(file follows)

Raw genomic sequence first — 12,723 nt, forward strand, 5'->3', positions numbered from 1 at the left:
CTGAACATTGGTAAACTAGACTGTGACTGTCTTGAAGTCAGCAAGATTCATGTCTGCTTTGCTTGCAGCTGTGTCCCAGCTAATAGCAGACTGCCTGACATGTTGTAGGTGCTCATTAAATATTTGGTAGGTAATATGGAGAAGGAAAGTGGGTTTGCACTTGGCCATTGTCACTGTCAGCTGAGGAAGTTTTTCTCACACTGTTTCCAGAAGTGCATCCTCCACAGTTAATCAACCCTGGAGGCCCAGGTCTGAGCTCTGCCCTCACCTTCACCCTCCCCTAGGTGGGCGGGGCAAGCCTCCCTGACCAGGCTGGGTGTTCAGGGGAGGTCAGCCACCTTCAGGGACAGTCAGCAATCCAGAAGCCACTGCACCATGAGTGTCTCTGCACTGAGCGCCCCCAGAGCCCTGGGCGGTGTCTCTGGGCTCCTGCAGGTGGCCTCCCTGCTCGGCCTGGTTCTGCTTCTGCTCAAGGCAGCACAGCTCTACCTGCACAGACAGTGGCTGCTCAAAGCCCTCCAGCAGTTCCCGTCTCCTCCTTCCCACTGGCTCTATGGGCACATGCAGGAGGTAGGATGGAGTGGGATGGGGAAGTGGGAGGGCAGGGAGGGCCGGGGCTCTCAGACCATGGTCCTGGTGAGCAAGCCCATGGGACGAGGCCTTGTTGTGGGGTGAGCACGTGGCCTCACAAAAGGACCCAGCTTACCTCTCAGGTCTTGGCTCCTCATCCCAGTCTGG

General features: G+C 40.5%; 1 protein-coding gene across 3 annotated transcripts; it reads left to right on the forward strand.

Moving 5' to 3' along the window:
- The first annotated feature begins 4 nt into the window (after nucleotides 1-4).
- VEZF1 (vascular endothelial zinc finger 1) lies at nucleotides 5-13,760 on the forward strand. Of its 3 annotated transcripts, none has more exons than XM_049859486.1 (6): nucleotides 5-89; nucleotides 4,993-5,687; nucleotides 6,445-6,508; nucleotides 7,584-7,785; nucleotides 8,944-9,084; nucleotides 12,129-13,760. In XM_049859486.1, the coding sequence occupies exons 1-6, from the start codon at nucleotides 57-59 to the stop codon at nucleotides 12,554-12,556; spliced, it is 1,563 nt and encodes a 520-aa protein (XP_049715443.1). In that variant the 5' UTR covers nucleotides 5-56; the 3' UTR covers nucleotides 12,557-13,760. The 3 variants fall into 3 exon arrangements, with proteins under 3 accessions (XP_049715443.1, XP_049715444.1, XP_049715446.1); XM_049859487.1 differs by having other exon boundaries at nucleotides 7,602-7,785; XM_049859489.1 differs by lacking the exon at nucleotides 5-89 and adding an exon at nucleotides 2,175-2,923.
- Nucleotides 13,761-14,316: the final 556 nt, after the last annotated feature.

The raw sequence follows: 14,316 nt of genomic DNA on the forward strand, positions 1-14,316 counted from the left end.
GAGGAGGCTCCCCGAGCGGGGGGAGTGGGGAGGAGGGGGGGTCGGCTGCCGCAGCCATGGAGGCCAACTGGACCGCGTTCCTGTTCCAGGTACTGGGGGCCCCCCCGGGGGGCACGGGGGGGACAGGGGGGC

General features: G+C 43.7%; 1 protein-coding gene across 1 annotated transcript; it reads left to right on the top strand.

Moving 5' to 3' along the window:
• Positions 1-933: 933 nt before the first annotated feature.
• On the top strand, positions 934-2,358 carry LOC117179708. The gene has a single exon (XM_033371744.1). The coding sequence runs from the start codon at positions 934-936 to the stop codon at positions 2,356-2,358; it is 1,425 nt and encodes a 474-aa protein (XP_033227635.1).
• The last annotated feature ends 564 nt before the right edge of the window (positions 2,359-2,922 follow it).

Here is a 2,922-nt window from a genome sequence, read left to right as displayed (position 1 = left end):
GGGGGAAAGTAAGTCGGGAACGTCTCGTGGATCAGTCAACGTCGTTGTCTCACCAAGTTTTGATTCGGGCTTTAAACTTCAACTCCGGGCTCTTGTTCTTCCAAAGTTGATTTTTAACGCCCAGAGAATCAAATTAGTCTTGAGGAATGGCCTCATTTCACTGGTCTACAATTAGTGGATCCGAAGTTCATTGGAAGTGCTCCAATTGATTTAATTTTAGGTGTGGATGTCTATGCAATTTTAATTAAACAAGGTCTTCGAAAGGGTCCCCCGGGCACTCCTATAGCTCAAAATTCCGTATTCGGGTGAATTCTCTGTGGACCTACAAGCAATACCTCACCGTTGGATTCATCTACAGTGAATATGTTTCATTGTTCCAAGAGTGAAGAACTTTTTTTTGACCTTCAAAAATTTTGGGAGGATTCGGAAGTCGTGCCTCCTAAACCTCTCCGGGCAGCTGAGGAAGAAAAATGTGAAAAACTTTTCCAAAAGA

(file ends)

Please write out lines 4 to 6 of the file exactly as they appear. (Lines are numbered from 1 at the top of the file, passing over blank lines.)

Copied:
Moving 5' to 3' along the window:
- The first annotated feature begins 4 nt into the window (after nucleotides 1-4).
- VEZF1 (vascular endothelial zinc finger 1) lies at nucleotides 5-13,760 on the forward strand. Of its 3 annotated transcripts, none has more exons than XM_049859486.1 (6): nucleotides 5-89; nucleotides 4,993-5,687; nucleotides 6,445-6,508; nucleotides 7,584-7,785; nucleotides 8,944-9,084; nucleotides 12,129-13,760. In XM_049859486.1, the coding sequence occupies exons 1-6, from the start codon at nucleotides 57-59 to the stop codon at nucleotides 12,554-12,556; spliced, it is 1,563 nt and encodes a 520-aa protein (XP_049715443.1). In that variant the 5' UTR covers nucleotides 5-56; the 3' UTR covers nucleotides 12,557-13,760. The 3 variants fall into 3 exon arrangements, with proteins under 3 accessions (XP_049715443.1, XP_049715444.1, XP_049715446.1); XM_049859487.1 differs by having other exon boundaries at nucleotides 7,602-7,785; XM_049859489.1 differs by lacking the exon at nucleotides 5-89 and adding an exon at nucleotides 2,175-2,923.